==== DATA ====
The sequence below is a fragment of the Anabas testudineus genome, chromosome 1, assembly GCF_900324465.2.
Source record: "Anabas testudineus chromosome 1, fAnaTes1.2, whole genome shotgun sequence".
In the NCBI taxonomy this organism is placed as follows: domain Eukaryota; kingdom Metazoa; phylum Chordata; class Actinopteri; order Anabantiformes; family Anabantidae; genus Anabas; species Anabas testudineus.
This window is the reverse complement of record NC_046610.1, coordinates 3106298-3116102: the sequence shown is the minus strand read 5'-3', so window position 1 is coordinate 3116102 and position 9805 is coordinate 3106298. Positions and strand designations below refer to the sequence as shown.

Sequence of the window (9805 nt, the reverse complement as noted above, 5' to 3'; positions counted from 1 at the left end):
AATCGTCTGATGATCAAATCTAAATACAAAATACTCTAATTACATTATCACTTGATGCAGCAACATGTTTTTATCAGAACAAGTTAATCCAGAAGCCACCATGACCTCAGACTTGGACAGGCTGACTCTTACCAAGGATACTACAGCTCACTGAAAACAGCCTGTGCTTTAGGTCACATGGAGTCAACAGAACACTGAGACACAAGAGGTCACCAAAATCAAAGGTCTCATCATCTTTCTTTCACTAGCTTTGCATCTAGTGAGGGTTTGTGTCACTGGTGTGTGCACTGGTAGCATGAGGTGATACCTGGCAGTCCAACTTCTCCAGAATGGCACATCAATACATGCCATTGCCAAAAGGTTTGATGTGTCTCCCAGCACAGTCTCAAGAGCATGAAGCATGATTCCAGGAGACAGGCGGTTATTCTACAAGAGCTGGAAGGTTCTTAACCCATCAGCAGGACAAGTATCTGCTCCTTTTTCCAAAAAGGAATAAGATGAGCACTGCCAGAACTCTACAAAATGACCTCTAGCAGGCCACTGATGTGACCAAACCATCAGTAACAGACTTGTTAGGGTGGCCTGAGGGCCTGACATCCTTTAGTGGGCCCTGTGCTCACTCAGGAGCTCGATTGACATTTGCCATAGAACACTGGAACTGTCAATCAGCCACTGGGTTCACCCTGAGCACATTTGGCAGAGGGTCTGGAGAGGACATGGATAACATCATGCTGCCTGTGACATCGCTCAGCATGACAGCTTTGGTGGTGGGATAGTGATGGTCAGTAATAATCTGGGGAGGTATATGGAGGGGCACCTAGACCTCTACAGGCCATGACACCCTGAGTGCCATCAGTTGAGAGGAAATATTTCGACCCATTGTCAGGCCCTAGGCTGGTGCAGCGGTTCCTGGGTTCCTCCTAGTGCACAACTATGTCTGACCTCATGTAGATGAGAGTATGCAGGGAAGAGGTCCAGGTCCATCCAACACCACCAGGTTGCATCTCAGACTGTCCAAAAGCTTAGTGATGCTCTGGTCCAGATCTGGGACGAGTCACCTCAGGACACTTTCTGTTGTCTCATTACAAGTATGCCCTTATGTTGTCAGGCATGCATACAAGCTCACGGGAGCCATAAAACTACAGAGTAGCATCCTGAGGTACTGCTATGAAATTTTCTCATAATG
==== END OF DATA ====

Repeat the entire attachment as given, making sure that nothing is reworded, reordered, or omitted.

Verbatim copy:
The sequence below is a fragment of the Anabas testudineus genome, chromosome 1, assembly GCF_900324465.2.
Source record: "Anabas testudineus chromosome 1, fAnaTes1.2, whole genome shotgun sequence".
In the NCBI taxonomy this organism is placed as follows: domain Eukaryota; kingdom Metazoa; phylum Chordata; class Actinopteri; order Anabantiformes; family Anabantidae; genus Anabas; species Anabas testudineus.
This window is the reverse complement of record NC_046610.1, coordinates 3106298-3116102: the sequence shown is the minus strand read 5'-3', so window position 1 is coordinate 3116102 and position 9805 is coordinate 3106298. Positions and strand designations below refer to the sequence as shown.

Sequence of the window (9805 nt, the reverse complement as noted above, 5' to 3'; positions counted from 1 at the left end):
AATCGTCTGATGATCAAATCTAAATACAAAATACTCTAATTACATTATCACTTGATGCAGCAACATGTTTTTATCAGAACAAGTTAATCCAGAAGCCACCATGACCTCAGACTTGGACAGGCTGACTCTTACCAAGGATACTACAGCTCACTGAAAACAGCCTGTGCTTTAGGTCACATGGAGTCAACAGAACACTGAGACACAAGAGGTCACCAAAATCAAAGGTCTCATCATCTTTCTTTCACTAGCTTTGCATCTAGTGAGGGTTTGTGTCACTGGTGTGTGCACTGGTAGCATGAGGTGATACCTGGCAGTCCAACTTCTCCAGAATGGCACATCAATACATGCCATTGCCAAAAGGTTTGATGTGTCTCCCAGCACAGTCTCAAGAGCATGAAGCATGATTCCAGGAGACAGGCGGTTATTCTACAAGAGCTGGAAGGTTCTTAACCCATCAGCAGGACAAGTATCTGCTCCTTTTTCCAAAAAGGAATAAGATGAGCACTGCCAGAACTCTACAAAATGACCTCTAGCAGGCCACTGATGTGACCAAACCATCAGTAACAGACTTGTTAGGGTGGCCTGAGGGCCTGACATCCTTTAGTGGGCCCTGTGCTCACTCAGGAGCTCGATTGACATTTGCCATAGAACACTGGAACTGTCAATCAGCCACTGGGTTCACCCTGAGCACATTTGGCAGAGGGTCTGGAGAGGACATGGATAACATCATGCTGCCTGTGACATCGCTCAGCATGACAGCTTTGGTGGTGGGATAGTGATGGTCAGTAATAATCTGGGGAGGTATATGGAGGGGCACCTAGACCTCTACAGGCCATGACACCCTGAGTGCCATCAGTTGAGAGGAAATATTTCGACCCATTGTCAGGCCCTAGGCTGGTGCAGCGGTTCCTGGGTTCCTCCTAGTGCACAACTATGTCTGACCTCATGTAGATGAGAGTATGCAGGGAAGAGGTCCAGGTCCATCCAACACCACCAGGTTGCATCTCAGACTGTCCAAAAGCTTAGTGATGCTCTGGTCCAGATCTGGGACGAGTCACCTCAGGACACTTTCTGTTGTCTCATTACAAGTATGCCCTTATGTTGTCAGGCATGCATACAAGCTCACGGGAGCCATAAAACTACAGAGTAGCATCCTGAGGTACTGCTATGAAATTTTCTCATAATG